1917 - 2004
(Photo from Terry's Collection)
The following is an excerpt from his obituary:
"From 1938 until his death, he owned and operated Cook’s Tire and Automotive. He built and owned Cook’s Motel for 10 years, was a local U-Haul dealer for over 50 years, and owned Cook’s Storage. He loved both playing and listening to music and played the piano until his death. Terry was also a charter member of the Wellsville Lions Club, which was started in 1942. He was active until his military service in the US Army as he was in Europe during the later part of World War II. He was also in the service after the war stationed in Germany. He returned to Wellsville and continued his membership with the Wellsville Lions Club. He will be known for his dedication to service with chairmanship of such committees as club history, citizenship committee, and music and songs committee for the Lions Minstrel Shows, which he actively performed in over 55 shows. He is best known as an accomplished piano player for meetings and playing God Bless America and “In Our Den” to close out Lion meetings and Minstrel shows. He also sponsored 2 members of the Lions club of Wellsville. He has had 23 years of perfect attendance, and was awarded Life Member in 1989. In 1995 he was awarded the highest honor in Lions International and the Wellsville Lions Club, the Melvin Jones Fellow. Terry enjoyed the Lions Club and enjoyed the friendship and most of all the service to a community he loved."
Below is an article written as a talk to give before the Wellsville Lions Club. It covers a great deal of Business History of Wellsville and is presented here to show the diversification that was Terry Cook.
To show the way he went out of his way to help others, I relate a short story of how he "went the extra mile" to help me out when I was a young man. Ron Taylor.
"In September 1965 I had decided to move to Albany and obtain my Bachelor's Degree. I was married and had 2 small sons at that time and was moving all my possessions via U-Haul Truck which had been loaded the previous day.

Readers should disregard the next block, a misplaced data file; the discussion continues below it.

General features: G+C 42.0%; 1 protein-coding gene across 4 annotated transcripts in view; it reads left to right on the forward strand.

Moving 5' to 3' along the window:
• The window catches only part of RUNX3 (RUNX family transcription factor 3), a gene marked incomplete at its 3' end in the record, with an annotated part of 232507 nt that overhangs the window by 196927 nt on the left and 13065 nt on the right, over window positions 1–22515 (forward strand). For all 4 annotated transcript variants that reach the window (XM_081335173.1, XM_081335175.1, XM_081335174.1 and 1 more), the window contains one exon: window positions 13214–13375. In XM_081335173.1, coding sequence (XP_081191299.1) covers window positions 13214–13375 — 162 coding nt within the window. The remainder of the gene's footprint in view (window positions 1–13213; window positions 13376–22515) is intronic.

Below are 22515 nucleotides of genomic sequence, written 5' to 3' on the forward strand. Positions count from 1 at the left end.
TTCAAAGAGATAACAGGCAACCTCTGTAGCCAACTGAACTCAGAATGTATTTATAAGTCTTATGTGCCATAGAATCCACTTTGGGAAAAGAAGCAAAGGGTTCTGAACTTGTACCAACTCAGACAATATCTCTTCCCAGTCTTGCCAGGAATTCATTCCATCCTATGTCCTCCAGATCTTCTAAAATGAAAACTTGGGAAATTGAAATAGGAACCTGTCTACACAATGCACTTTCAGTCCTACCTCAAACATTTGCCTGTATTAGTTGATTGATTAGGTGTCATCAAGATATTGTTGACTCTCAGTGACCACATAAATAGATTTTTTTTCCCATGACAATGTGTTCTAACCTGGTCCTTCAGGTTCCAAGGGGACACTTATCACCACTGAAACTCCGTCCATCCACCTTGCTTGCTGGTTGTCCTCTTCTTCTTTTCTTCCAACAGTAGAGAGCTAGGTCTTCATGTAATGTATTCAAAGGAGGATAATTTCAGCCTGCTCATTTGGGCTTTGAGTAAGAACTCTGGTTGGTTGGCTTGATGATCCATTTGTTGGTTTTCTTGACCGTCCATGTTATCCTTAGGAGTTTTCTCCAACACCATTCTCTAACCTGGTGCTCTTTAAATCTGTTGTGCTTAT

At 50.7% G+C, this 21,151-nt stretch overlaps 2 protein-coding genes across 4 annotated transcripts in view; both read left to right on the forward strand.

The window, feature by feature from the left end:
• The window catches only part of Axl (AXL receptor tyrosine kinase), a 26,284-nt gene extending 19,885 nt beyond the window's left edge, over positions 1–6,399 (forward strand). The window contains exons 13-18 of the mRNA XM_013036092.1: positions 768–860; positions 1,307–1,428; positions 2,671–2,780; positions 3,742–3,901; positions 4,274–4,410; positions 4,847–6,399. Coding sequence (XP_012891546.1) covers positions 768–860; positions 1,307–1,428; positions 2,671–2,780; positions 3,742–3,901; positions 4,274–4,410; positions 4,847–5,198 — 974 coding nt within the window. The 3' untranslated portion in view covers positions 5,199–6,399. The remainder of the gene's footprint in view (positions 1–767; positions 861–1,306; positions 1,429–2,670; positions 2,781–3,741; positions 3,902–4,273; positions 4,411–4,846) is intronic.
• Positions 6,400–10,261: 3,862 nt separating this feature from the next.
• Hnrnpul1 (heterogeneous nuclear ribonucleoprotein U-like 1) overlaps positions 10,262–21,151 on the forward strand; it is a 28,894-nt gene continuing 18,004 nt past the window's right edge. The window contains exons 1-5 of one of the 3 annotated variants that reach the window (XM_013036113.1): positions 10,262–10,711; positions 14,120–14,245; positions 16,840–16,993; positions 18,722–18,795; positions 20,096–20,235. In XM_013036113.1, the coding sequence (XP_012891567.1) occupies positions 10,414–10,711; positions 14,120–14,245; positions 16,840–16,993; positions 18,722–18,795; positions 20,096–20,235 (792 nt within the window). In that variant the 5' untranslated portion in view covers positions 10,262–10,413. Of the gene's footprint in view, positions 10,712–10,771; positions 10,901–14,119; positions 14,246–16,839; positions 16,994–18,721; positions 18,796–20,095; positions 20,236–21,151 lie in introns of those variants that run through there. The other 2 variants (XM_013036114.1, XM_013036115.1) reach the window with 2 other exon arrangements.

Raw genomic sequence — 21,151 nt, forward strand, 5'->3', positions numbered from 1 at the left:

Leaving Andover at 8:30am for the long trip to Albany took me over the hill to Wayland and as the truck topped the last hill before Wayland a loud bang told me I had an engine problem and serious one. I coasted down to the Garage at edge of Wayland and discovered the engine was unrepairable.
In calling Terry Cook on Labor Day weekend and telling him I needed help, he took over immediately. He had another truck driven all the way from Binghamton to reload. On top of that he found 3 young men to send from Wellsville to wait for the truck to arrive and move all my goods from one truck to another. I was always grateful to him for his extra help!"
Main Street As I Have Seen It
In 1936 I moved to Wellsville from Friendship NY. Howe Library was just being built on the site where the former Wellsville High School had been torn down after a fire. When completed, the library was moved across the street from the corner building now used for the village offices.
Shortly after this I started working part time in Loblaw Grocery Store, located where the Book Store is now. Lion Jim Gardner was working there at the time. W. T. Grant Co. was in the other half of the building now occupied by First Federal Savings Bank. On the other side was the “New York” Clothing Store and “Stacies” Ice Cream Parlor.
In 1937 I went across the street to work full time at A&P Store where Johnson Furniture is now. Claytons Ice Cream Parlor was next door.
In 1938 the Cities Service Gas Station, located on the present Police Station lot, was about to close; so I decided to try my hand at it. We had an open grease pit to service cars and hand crank gasoline pumps. That was the year of the Sinclair fire and the town was out of electricity, so I was the only one who could pump gas with my hand crank pumps. In 1941 I moved up to my present location as an Esso dealer. George Harkness Clothing Store was next to me and “Pop Bradley” had the restaurant across the street. Sun Drug Co. was in where Burrous Furniture is now. Pickup’s Hotel was going strong.
In 1942 some fellows came to me and asked if I would like to help organize a Lions Club, and I said sure. I was playing piano for the Exchange Club at the time, but they never asked me to join. They were all a lot older than I was. Later on the “saying” used to be that the Exchange Club owned the Town, The Rotary Club ran the Town, and the Lions Club, we were the youngsters, had all the fun.
We had our first Lions Club meetings in the old Brunswick Hotel. Then we soon moved to the Fassett House where we stayed for a long time. My orchestra played for most of the Charter night dances.
The first couple of years we had a large turnover in membership. There was also a war going on and we lost a lot of members to the Armed Forces. At one time, we were down to about 8 members. We had a meeting in Bob Flieschers office to decide whether to abandon the Club or keep it going. We decided to try to keep it going. Shortly after this Lion Ted McClure went into the Merchant Marines and I left for the Army.